Classic Computer Magazine Archive COMPUTE! ISSUE 158 / NOVEMBER 1993 / PAGE S13

18 practical hints and tips for DTP work. (Compute's Getting Started With: Desktop Publishing)
by Tony Roberts

It seems as if there are a million things that can go wrong on any desktop publishing project. The following tips will help keep you on track.

Use Typesetter's Quotation Marks

Many inexperienced desktop publishers advertise their inexperience by using inch marks (") for quotation marks ("") and foot marks (') for apostrophes ('). To give your publications a professional look, use real quotation marks.

In most typefaces, characters 146 and 147 are single open and close quotation marks, and characters 148 and 149 are double open and close quotation marks. Some applications, such as PageMaker 5.0 and Word for Windows 2.0, let you automatically convert standard keyboard quotation marks into the proper typesetter's marks. In most other Windows applications, you can insert these characters by typing in character codes on the numeric keypad or by running Windows Charmap utility and copying the appropriate characters to your application.

Plan Publications With Your Printer

Before getting serious about designing your brochure or newsletter, pay a visit to the printer who will be working with your final output. It's best to achieve an early understanding of what the printer expects of your and vice versa. Every printer I know has dozens of stories about desktop published material that had to be reworked before it could be printed.

So before you invest too many hours in a project, show it to the printer and make sure that your end product will be in a format that meets printing specifications.

Follow Style

There are two kinds of style to be concerned about in any publishing project: paragraph style and content style.

Most DTP packages and word processing programs with DTP capabilities allow you to apply paragraph styles. These styles define the way the type looks on the page--what font it is, what size, and so on. If you get into the habit of assigning styles to paragraphs rather than formatting each paragraph individually, you'll be able to make changes to your document more easily.

For example, if you decide to use a new font in your publication, all you have to do is change the font specification in the style definition for your basic text, and every paragraph based on that style will be updated.

Whereas paragraph styles help create a consistent look for your document, content styles help create a consistent tone. Content style has to do with spelling, capitalization, and word use.

To maintain consistency in content, create a style sheet for your publication. As you edit your document, you'll make decisions about how to spell or capitalize certain words. Jot these down on the style sheet and pass the it along to anyone who reviews the document. By making everyone aware of style decisions, you minimize changes that undo your careful work.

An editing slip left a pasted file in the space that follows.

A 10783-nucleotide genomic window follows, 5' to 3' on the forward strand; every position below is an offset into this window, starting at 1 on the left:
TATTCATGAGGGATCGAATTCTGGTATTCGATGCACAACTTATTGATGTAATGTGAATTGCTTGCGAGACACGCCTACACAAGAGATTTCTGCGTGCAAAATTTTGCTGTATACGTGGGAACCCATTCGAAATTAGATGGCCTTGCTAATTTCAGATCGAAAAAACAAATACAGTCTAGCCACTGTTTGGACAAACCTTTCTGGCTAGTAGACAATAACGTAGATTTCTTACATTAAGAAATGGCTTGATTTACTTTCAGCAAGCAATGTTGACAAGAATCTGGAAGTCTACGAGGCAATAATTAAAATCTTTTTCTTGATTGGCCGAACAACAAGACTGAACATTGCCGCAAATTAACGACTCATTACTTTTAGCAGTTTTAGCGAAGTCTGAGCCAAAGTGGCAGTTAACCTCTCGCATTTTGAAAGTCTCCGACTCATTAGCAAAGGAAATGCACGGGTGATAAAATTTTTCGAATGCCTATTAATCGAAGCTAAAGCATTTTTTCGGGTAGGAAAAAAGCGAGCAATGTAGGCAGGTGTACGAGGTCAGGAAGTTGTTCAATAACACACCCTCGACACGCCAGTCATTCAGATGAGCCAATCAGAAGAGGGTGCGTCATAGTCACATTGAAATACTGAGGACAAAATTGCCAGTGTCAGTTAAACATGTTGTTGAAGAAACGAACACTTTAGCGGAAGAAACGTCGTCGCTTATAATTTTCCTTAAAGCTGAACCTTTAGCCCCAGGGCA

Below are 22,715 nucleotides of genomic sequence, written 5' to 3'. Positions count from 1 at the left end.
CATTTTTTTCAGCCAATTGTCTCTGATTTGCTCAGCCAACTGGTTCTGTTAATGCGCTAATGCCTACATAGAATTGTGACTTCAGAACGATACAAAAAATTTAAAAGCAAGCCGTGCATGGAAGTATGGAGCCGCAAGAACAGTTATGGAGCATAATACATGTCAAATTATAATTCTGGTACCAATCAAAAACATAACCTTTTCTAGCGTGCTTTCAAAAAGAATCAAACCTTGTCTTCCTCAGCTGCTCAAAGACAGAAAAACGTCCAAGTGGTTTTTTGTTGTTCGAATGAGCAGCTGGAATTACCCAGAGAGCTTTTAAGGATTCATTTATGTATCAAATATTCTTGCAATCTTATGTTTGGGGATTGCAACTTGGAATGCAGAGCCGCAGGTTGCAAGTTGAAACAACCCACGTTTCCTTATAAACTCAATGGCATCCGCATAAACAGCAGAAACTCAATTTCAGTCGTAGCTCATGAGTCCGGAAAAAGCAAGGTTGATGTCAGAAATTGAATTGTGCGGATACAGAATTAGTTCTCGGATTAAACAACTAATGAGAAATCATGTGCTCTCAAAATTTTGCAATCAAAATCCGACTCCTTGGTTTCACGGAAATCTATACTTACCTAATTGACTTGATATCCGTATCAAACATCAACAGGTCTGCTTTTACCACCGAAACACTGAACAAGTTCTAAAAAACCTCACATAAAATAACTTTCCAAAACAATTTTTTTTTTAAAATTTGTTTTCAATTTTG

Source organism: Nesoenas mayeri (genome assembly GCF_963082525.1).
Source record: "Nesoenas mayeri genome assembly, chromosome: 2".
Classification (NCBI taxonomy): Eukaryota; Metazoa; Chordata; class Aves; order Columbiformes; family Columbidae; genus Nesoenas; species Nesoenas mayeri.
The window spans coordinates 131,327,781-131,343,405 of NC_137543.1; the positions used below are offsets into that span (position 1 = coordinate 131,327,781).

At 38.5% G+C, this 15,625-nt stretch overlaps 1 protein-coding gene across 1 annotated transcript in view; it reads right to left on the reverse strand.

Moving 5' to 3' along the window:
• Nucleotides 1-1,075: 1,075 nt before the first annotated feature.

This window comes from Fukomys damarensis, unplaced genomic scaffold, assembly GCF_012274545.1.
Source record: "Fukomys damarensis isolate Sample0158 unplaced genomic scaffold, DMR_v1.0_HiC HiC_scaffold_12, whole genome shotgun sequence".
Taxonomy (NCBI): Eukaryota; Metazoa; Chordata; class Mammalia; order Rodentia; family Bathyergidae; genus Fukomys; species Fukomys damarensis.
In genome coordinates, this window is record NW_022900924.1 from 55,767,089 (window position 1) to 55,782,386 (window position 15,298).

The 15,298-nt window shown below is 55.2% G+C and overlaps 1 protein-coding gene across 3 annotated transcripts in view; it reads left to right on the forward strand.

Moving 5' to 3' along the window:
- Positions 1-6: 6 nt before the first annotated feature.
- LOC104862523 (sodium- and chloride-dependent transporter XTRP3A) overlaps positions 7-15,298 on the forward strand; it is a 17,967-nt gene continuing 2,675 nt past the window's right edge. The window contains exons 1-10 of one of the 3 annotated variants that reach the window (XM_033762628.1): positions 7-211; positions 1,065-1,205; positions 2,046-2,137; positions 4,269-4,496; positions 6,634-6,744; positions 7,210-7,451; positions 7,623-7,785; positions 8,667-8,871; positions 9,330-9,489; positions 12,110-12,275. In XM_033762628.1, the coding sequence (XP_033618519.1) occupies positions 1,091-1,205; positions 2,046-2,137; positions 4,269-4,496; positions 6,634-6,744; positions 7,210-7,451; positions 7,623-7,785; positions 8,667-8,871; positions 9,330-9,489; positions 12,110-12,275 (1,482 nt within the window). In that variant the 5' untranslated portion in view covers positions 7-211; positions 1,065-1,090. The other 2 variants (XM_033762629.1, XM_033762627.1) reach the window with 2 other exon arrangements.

Proofread Again and Again

Even the most carefully edited publications have errors, but the blatant ones should be eliminated. Double- and triple-check phone numbers and addresses, and verify the spelling of all names. Use the spelling checker, but be sure to read the copy as well. A spelling checker won't bat an eye at the phrase "It saw a dark and stormy knight," even if you really meant "It was a dark and stormy night."

Print On Both Sides

Printing on both sides not only saves paper, it creates more readable reports and manuals.

The trick is to print the odd numbered pages first, then the even numbered pages. Check to see whether your software includes an option for printing odd or even pages. If it does, you're in luck. If you're printing to a laser printer, configure it so output is stacked face up. Select odd pages and print.

Collect the printed pages, noting which edge is the leading edge (the edge that came out of the printer first). Turn the pages over and place the pages back in the paper tray, making sure that the leading edge will again enter the printer first.

Return to your software, select even pages, and print again.

Running paper through your printer a second time can lead to paper jams, especially if the paper you're using tends to curl. Check the paper package for instructions about which side of the paper should be printed first to avoid excess curl.

Another problem you might encounter is smudging along the leading edge of your pages. If this occurs, manually feed the even pages through the printer rather than placing the pages in the paper tray.

Create a Booklet

With DTP software and a laser printer, you have all you need to create great 8 by 5 inch booklets. You print two pages on each side of regular 8 by 11 inch paper, then fold them in half to form the booklet. It's tricky to get the text in the right order, but once you understand the secret, you can create employee handbooks, family histories, or whatever. Here's how to do it:

Set up a page using the landscape orientation with borders of an inch on all sides. Create two columns for your text, leaving a two-inch border between them.